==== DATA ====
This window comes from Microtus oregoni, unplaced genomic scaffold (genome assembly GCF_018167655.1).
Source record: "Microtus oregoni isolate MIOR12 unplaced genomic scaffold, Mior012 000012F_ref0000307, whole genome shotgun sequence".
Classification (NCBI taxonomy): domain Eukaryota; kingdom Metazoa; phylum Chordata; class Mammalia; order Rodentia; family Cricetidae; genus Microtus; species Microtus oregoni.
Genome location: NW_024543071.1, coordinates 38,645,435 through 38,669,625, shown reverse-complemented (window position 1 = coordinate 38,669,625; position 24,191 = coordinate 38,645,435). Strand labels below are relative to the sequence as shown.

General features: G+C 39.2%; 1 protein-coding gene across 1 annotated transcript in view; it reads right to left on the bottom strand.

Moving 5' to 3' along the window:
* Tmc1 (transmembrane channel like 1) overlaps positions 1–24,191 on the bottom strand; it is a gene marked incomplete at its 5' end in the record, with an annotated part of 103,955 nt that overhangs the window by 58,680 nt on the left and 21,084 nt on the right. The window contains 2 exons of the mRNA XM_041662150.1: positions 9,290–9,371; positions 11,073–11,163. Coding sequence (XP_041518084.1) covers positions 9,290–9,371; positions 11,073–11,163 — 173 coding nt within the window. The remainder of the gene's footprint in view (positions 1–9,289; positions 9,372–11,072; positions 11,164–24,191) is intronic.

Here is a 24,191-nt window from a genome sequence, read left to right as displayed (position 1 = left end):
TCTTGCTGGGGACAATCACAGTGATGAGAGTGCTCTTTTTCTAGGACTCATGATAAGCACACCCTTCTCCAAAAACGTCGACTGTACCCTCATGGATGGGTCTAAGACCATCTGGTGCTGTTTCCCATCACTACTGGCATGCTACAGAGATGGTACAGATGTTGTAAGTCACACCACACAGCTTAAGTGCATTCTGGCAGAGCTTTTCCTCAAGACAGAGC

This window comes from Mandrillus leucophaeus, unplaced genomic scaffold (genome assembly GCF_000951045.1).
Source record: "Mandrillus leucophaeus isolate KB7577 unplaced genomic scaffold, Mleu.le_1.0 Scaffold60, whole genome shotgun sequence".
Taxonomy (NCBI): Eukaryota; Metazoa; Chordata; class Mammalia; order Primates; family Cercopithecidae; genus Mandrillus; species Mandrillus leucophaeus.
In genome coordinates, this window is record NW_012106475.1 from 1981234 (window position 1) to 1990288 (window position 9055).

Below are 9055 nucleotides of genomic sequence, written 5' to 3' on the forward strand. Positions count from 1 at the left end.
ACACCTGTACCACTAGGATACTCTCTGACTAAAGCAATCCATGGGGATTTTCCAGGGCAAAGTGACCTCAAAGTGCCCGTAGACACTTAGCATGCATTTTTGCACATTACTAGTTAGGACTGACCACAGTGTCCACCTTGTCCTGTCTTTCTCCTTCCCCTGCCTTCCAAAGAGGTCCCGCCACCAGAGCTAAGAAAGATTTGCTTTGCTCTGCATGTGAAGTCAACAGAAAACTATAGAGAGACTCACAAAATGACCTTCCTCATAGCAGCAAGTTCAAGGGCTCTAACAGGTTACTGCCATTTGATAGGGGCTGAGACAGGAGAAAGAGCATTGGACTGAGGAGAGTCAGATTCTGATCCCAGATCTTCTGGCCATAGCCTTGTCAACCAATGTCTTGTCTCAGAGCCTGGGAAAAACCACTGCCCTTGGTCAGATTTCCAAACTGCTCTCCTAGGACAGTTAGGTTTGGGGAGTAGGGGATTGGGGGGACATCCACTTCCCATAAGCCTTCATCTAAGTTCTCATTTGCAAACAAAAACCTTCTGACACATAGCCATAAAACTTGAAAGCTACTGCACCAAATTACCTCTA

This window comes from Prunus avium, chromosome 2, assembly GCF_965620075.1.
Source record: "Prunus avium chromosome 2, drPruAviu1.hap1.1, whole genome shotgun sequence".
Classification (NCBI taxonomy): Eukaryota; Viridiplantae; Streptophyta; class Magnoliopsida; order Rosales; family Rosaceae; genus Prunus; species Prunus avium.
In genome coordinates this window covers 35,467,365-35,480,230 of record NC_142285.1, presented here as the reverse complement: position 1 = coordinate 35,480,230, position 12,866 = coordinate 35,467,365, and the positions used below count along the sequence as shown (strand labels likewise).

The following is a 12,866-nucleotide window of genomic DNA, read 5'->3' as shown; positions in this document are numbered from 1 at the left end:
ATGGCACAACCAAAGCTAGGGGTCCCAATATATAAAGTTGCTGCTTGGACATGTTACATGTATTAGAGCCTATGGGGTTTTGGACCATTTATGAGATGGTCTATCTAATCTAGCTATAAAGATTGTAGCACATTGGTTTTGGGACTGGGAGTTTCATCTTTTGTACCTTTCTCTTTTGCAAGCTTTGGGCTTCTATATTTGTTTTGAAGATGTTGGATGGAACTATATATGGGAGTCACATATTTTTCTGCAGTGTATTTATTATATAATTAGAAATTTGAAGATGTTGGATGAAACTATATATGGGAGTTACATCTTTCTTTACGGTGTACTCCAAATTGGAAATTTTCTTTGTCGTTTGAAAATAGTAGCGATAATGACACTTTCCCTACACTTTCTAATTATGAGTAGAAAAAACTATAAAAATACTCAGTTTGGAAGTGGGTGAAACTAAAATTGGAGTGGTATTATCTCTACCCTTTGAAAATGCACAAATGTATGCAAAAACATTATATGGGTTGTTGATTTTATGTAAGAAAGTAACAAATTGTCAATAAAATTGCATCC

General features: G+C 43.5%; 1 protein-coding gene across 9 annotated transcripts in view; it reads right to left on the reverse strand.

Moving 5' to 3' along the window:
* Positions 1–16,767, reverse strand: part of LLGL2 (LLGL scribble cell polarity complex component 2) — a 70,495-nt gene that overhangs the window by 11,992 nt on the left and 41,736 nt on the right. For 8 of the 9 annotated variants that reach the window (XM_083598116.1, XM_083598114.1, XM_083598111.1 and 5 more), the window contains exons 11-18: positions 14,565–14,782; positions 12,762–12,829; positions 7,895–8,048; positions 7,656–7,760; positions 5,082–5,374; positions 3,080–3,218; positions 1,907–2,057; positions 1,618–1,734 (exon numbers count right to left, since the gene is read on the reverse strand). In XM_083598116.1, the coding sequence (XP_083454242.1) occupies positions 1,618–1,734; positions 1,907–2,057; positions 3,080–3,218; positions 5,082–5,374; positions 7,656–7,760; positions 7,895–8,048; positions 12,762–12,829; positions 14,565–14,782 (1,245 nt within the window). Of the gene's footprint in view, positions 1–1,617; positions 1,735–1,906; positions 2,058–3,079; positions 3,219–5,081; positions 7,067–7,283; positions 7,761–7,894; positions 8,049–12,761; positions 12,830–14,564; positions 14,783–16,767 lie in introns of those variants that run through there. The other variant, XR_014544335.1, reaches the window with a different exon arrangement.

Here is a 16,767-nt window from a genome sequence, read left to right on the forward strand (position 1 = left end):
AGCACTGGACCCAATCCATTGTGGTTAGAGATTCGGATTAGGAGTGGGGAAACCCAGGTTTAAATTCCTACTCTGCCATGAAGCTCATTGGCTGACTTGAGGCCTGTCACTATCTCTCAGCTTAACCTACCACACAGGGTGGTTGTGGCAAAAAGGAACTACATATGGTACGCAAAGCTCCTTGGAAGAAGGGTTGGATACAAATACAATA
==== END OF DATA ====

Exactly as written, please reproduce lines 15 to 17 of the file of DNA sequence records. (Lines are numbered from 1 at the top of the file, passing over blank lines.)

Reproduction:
ACACCTGTACCACTAGGATACTCTCTGACTAAAGCAATCCATGGGGATTTTCCAGGGCAAAGTGACCTCAAAGTGCCCGTAGACACTTAGCATGCATTTTTGCACATTACTAGTTAGGACTGACCACAGTGTCCACCTTGTCCTGTCTTTCTCCTTCCCCTGCCTTCCAAAGAGGTCCCGCCACCAGAGCTAAGAAAGATTTGCTTTGCTCTGCATGTGAAGTCAACAGAAAACTATAGAGAGACTCACAAAATGACCTTCCTCATAGCAGCAAGTTCAAGGGCTCTAACAGGTTACTGCCATTTGATAGGGGCTGAGACAGGAGAAAGAGCATTGGACTGAGGAGAGTCAGATTCTGATCCCAGATCTTCTGGCCATAGCCTTGTCAACCAATGTCTTGTCTCAGAGCCTGGGAAAAACCACTGCCCTTGGTCAGATTTCCAAACTGCTCTCCTAGGACAGTTAGGTTTGGGGAGTAGGGGATTGGGGGGACATCCACTTCCCATAAGCCTTCATCTAAGTTCTCATTTGCAAACAAAAACCTTCTGACACATAGCCATAAAACTTGAAAGCTACTGCACCAAATTACCTCTA

This window comes from Prunus avium, chromosome 2, assembly GCF_965620075.1.
Source record: "Prunus avium chromosome 2, drPruAviu1.hap1.1, whole genome shotgun sequence".